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Department for Work and Pensions: Office Support Services

Volume 685: debated on Monday 9 October 2006

My honourable friend the Minister of State for Pensions Reform (James Purnell) has made the following Written Ministerial Statement.

After completing a detailed commercial and tendering exercise, I wish to announce that Haden Building Management is to be awarded a seven-year contract for the delivery of a suite of office services to the Department for Work and Pensions.

In January 2005, following a wide-ranging review of support services, senior officials in my department, with the support of Ministers, concluded that bids for the future provision of all our office support services should be invited from specialist external suppliers in the private sector. Inviting bids for a single national contract for the supply of office services from the private sector would allow us to harness the benefits afforded by new technology, organisational efficiencies and the agility to respond to our changing needs as the department is modernised and reformed.

These office support services, which include post opening and despatch, messengerial work, switchboard operations, typing and secretarial services, are currently delivered through a range of external suppliers and in-house teams as well as forming part of the tasks of staff who serve the public directly. These arrangements have served us well in the past but the review concluded that these methods of delivery no longer provided best value for money and that, in their current state, would not provide the best service in the future.

Since the review, officials have been undertaking a competitive tendering exercise, in accordance with EU procurement rules, to select a supplier who can provide the services we require and offer best value for money. Following a rigorous evaluation of bids, the contract has been awarded to Haden Building Management with the new supply arrangements expected to commence on 1 March 2007.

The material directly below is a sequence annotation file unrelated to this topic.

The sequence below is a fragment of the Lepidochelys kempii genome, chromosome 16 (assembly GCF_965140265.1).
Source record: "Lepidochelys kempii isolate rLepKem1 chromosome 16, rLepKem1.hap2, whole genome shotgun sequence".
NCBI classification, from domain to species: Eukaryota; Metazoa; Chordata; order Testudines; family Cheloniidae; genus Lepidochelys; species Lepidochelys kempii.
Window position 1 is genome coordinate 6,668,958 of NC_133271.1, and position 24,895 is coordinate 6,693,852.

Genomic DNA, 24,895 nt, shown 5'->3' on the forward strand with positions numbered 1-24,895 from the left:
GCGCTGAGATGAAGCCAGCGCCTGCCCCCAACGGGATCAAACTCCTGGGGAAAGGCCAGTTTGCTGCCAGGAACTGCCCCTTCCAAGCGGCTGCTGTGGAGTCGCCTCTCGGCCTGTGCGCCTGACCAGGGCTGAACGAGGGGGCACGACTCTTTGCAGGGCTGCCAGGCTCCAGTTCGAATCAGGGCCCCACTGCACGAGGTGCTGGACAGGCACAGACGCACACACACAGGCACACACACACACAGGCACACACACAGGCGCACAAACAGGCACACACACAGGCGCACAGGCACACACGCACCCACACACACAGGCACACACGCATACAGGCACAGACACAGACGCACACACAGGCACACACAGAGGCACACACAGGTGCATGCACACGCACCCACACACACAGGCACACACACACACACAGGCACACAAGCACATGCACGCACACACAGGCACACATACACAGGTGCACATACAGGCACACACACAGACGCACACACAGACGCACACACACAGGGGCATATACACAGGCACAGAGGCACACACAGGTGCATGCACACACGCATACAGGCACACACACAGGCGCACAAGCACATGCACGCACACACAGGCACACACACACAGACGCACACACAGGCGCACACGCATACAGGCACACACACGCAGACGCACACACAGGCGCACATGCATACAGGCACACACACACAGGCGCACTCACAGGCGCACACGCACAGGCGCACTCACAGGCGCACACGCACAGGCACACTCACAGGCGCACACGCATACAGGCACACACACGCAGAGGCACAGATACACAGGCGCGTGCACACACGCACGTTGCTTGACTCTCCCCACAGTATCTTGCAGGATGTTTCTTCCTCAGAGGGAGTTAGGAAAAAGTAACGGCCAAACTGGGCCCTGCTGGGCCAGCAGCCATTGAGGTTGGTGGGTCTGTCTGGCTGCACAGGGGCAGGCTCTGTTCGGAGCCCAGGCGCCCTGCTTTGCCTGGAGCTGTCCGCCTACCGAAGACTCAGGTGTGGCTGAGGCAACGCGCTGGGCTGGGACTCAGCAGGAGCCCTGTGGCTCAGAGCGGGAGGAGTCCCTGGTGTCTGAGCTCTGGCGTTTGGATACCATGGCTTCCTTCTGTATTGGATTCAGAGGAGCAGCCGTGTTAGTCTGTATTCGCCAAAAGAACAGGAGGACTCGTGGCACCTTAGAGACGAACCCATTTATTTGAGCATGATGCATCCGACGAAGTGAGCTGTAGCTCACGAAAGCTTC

This decision will mean that some jobs currently undertaken by DWP staff and our existing external providers will transfer to the new supplier. In total around 700 DWP staff nationally may transfer. Greatest numbers of DWP staff affected are based in Scotland, Wales and north-west England with other smaller groups in London and the north-east. We recognise that some staff may not wish to transfer and for these we will, where possible, offer the opportunity to redeploy within DWP or other government departments although we cannot guarantee this. Given the general unavailability of suitable alternative posts, however, the likelihood is that many staff engaged in support services will transfer to the new contractor under the protection of TUPE.

Proposals put forward by Haden provide more efficient ways of working and take account of the departmental modernisation programme. This is likely to result in a reduction of staff required to deliver office service contract arrangements over a period of time.

Officials have been meeting with trade unions and keeping staff affected by these changes informed of progress on an ongoing basis. Over the coming months they will continue to consult with trade unions and work with managers and HR advisors on all matters relating to the transfer of staff.

I will keep Members with significant numbers of affected constituents updated on our progress over the next few months. I am confident that these plans, for the future delivery of office services, will help support our overall goal of moving to a leaner and fitter organisation delivering world-class services to our customers.